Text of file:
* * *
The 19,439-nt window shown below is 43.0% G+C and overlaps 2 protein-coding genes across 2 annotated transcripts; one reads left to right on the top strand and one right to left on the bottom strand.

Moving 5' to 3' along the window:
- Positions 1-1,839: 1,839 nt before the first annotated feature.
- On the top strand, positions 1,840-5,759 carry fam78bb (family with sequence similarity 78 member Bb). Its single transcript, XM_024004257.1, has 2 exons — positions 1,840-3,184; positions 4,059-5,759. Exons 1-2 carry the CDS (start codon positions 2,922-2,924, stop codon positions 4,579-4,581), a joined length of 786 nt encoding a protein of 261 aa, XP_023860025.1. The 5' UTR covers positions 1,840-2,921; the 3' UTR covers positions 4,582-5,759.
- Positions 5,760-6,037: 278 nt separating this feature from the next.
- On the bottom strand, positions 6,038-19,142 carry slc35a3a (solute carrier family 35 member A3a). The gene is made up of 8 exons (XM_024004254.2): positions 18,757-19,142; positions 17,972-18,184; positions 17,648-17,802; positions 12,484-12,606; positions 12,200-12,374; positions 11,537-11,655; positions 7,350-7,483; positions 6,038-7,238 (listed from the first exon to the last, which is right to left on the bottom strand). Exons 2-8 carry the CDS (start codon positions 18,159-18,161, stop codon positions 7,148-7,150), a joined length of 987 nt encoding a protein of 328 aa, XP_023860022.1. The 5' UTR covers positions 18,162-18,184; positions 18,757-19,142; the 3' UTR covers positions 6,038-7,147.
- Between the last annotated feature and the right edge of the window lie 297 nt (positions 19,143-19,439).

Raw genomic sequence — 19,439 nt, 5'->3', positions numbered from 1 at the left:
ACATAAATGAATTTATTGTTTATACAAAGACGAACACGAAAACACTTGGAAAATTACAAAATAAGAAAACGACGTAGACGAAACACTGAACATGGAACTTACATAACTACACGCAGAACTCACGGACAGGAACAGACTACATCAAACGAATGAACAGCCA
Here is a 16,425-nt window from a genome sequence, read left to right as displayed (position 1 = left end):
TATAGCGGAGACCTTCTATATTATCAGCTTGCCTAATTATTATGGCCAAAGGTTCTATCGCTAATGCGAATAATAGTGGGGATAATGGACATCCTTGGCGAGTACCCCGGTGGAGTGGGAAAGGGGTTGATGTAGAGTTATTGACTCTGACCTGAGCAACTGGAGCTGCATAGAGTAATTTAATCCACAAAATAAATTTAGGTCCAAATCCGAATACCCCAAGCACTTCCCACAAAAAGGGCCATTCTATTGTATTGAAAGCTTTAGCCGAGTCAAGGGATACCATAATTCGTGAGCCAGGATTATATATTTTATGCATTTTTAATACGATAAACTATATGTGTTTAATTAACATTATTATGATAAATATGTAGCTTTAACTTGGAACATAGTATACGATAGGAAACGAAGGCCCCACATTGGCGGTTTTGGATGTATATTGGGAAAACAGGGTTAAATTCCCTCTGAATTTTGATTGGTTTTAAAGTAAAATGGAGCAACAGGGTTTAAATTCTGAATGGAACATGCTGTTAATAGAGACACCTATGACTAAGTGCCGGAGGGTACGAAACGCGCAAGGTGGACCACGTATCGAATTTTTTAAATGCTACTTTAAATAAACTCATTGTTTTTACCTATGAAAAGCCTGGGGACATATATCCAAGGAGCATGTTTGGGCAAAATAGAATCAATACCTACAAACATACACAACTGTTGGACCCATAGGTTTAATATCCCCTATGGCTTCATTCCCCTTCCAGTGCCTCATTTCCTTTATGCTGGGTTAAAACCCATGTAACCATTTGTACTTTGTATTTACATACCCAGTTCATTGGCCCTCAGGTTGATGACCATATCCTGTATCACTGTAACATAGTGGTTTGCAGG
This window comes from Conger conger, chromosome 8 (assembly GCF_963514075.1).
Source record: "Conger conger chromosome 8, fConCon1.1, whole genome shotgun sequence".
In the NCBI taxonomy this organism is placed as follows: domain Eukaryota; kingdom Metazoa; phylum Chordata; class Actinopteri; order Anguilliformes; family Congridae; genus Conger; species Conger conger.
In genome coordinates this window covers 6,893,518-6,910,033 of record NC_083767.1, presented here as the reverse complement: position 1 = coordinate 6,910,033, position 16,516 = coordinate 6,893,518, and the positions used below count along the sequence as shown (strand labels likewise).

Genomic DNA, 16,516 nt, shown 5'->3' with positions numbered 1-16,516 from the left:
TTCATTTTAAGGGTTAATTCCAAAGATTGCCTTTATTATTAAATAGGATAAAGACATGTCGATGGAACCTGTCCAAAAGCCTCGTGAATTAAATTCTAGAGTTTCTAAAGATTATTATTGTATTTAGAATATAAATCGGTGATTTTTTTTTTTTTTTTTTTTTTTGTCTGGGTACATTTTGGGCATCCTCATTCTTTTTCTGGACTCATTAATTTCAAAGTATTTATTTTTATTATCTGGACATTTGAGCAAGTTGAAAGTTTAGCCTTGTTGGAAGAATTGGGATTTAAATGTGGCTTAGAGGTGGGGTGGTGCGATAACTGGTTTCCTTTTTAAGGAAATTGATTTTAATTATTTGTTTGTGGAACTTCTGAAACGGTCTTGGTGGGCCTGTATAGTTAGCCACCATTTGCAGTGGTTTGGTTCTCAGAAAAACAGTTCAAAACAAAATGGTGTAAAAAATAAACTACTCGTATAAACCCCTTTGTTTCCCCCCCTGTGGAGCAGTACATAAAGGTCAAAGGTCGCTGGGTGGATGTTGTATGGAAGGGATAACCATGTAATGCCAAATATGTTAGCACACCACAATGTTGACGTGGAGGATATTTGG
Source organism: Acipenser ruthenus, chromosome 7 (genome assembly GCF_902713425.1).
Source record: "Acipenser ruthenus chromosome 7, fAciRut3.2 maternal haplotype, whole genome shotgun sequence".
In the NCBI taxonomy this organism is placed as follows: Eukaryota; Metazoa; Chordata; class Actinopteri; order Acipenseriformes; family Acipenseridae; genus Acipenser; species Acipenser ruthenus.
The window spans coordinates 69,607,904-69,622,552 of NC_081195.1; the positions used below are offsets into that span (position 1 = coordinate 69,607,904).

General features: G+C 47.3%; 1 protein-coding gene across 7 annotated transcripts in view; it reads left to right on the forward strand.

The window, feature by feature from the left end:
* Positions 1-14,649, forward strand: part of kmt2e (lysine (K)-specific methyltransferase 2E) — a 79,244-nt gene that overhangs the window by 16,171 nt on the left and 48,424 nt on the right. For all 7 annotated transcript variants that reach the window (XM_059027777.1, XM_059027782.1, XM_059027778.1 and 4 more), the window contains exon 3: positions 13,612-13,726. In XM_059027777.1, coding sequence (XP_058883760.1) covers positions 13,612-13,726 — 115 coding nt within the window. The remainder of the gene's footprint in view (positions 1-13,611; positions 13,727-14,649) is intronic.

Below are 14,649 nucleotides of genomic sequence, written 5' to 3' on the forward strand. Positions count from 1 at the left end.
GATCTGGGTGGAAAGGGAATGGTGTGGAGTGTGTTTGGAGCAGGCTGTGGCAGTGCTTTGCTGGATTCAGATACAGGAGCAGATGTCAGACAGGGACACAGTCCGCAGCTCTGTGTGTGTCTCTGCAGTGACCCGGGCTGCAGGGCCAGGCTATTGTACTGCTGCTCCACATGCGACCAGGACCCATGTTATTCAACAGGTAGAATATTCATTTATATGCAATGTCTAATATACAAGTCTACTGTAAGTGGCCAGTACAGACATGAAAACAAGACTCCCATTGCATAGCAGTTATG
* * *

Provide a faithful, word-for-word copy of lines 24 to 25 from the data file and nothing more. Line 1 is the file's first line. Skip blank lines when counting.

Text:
* Positions 1-14,649, forward strand: part of kmt2e (lysine (K)-specific methyltransferase 2E) — a 79,244-nt gene that overhangs the window by 16,171 nt on the left and 48,424 nt on the right. For all 7 annotated transcript variants that reach the window (XM_059027777.1, XM_059027782.1, XM_059027778.1 and 4 more), the window contains exon 3: positions 13,612-13,726. In XM_059027777.1, coding sequence (XP_058883760.1) covers positions 13,612-13,726 — 115 coding nt within the window. The remainder of the gene's footprint in view (positions 1-13,611; positions 13,727-14,649) is intronic.

Below are 14,649 nucleotides of genomic sequence, written 5' to 3' on the forward strand. Positions count from 1 at the left end.